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Sunday, February 19, 2012

Liberal Democrats should oppose this latest threat to privacy

It was known, even before 'Yes Minister' that it is not the politicians who run this country, it is the senior civil servants. Even when a politicians puts up resistance to an idea or policy, it keeps resurfacing in one form or another until opposition amongst government ministers is ground down.

That certainly appears to be the story around the latest revived plan to have details of every phone call and text message, email traffic and websites visited online stored in a series of vast databases on the pretext that it is necessary to counter terrorism. Isn't the whole point of GCHQ to monitor this sort of traffic amongst terrorist suspects anyway? Why then do we need a catch-all provision.

The Telegraph reminds us that the scheme is a revised version of a plan drawn up by the Labour government which would have created a central database of all the information:

The idea of a central database was later dropped in favour of a scheme requiring communications providers to store the details at the taxpayers’ expense.

But the whole idea was cancelled amid severe criticisms of the number of public bodies which could access the data, which as well as the security services, included local councils and quangos, totalling 653 public sector organisations.

Labour shelved the project - known as the Intercept Modernisation Programme - in November 2009 after a consultation showed it had little public support.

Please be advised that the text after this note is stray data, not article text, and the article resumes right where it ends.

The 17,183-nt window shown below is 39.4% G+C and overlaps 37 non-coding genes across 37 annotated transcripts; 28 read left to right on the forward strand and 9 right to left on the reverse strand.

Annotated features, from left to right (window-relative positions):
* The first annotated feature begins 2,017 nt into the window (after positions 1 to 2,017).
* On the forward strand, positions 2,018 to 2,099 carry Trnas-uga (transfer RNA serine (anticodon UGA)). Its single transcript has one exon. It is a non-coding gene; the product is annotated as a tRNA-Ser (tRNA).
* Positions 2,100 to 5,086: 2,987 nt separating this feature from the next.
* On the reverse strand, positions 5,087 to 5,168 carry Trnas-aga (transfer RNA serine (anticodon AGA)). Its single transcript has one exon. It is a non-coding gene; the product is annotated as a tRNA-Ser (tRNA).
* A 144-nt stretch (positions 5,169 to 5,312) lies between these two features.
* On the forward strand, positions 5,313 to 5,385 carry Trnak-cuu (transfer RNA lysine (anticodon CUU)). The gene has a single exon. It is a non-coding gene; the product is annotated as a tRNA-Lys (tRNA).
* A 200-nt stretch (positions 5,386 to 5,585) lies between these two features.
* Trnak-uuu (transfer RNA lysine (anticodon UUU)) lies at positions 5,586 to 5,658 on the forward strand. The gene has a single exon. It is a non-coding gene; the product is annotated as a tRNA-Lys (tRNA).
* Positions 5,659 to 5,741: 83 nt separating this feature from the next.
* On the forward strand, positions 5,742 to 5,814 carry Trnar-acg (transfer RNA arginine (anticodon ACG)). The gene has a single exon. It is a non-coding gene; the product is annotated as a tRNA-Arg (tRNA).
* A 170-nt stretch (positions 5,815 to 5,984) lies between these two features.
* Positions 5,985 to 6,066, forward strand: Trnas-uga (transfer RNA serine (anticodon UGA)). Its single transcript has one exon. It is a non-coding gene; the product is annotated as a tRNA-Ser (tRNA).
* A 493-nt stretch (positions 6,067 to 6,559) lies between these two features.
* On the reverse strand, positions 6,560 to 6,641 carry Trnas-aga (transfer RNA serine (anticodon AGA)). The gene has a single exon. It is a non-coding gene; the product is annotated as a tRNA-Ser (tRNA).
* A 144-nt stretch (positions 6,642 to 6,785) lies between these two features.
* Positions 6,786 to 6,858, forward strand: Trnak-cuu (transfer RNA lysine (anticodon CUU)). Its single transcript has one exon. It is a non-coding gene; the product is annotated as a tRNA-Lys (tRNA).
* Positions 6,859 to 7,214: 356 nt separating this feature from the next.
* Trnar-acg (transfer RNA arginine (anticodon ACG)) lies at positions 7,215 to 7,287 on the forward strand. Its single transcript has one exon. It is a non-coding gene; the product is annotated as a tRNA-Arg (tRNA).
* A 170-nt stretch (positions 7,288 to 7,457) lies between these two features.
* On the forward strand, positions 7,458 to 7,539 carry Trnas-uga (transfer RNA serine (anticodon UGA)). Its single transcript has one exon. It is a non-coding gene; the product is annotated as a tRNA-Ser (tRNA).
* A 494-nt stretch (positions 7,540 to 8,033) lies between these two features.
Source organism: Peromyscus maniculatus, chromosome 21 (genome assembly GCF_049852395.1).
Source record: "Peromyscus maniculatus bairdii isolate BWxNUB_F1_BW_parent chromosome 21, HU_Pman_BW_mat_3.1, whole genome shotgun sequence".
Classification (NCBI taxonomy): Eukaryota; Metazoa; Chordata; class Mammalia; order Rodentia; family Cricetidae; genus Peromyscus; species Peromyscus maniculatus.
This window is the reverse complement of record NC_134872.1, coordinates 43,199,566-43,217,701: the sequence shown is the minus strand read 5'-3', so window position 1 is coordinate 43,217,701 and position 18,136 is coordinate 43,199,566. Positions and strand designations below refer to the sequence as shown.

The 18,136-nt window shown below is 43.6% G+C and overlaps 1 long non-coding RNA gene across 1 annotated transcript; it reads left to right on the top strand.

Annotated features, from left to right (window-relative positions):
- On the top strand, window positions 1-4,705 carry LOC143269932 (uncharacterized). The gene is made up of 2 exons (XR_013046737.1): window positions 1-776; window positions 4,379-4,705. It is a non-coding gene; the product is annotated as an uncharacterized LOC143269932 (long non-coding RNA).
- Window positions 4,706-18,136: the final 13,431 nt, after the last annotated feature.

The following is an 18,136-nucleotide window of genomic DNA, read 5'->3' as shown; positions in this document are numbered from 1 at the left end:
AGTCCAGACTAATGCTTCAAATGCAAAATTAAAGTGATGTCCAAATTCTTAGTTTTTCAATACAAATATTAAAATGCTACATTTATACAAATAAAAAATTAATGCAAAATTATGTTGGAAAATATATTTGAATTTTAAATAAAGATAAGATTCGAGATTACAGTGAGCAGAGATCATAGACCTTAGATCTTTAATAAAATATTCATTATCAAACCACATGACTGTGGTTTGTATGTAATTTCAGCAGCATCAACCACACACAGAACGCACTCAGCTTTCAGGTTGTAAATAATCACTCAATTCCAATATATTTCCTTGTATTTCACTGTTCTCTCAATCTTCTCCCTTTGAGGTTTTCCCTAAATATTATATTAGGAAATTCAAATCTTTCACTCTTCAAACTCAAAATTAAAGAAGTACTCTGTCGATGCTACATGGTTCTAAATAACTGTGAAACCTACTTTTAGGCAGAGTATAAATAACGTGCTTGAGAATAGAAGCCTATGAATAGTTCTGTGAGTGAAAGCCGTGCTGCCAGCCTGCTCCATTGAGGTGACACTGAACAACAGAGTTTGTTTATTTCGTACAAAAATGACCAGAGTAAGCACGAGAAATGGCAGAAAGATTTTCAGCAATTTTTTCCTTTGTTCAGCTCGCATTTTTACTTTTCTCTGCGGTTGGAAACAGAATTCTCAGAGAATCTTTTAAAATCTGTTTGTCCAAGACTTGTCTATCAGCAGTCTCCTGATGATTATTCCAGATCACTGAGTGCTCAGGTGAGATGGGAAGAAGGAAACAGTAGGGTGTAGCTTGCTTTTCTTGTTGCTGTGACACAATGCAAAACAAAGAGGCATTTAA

Only one third of respondents backed the plan and half said they feared the scheme lacked safeguards and technical rigour to protect highly sensitive information.

At the same time the Conservatives criticised Labour’s “reckless” record on privacy.

A report, called Reversing the Rise of the Surveillance State by Dominic Grieve, then shadow home secretary and now Attorney General, published in 2009, said a Tory government would collect fewer personal details which would be held by “specific authorities on a need-to-know basis only”.

And yet now, here we are again with proposals that landline and mobile phone companies and broadband providers will be ordered to store data for a year and make it available to the security services.

The paper says that the databases will not record the contents of calls, texts or emails but the numbers or email addresses of who they are sent and received by.

They add that for the first time, the security services will have widespread access to information about who has been communicating with each other on social networking sites such as Facebook. Direct messages between subscribers to websites such as Twitter would also be stored, as well as communications between players in online video games.

Frankly, this scheme is as flawed as it was when it was first mooted. It is a major threat to our privacy as well as an invitation to 'private entrepreneurs' to try and hack the information for their own profit. It should be opposed by Liberal Democrats at every turn, including those in government.


"It should be opposed by Liberal Democrats at every turn, including those in government."

I can't see Clegg going for the nuclear option over it, else he might lose more than his seat in the Cabinet.

When you choose to marry bear in mind that divorce can be expensive.

As for that bunk that it was for the 'good of the country', we are more in debt now than we were when the coalition was formed.
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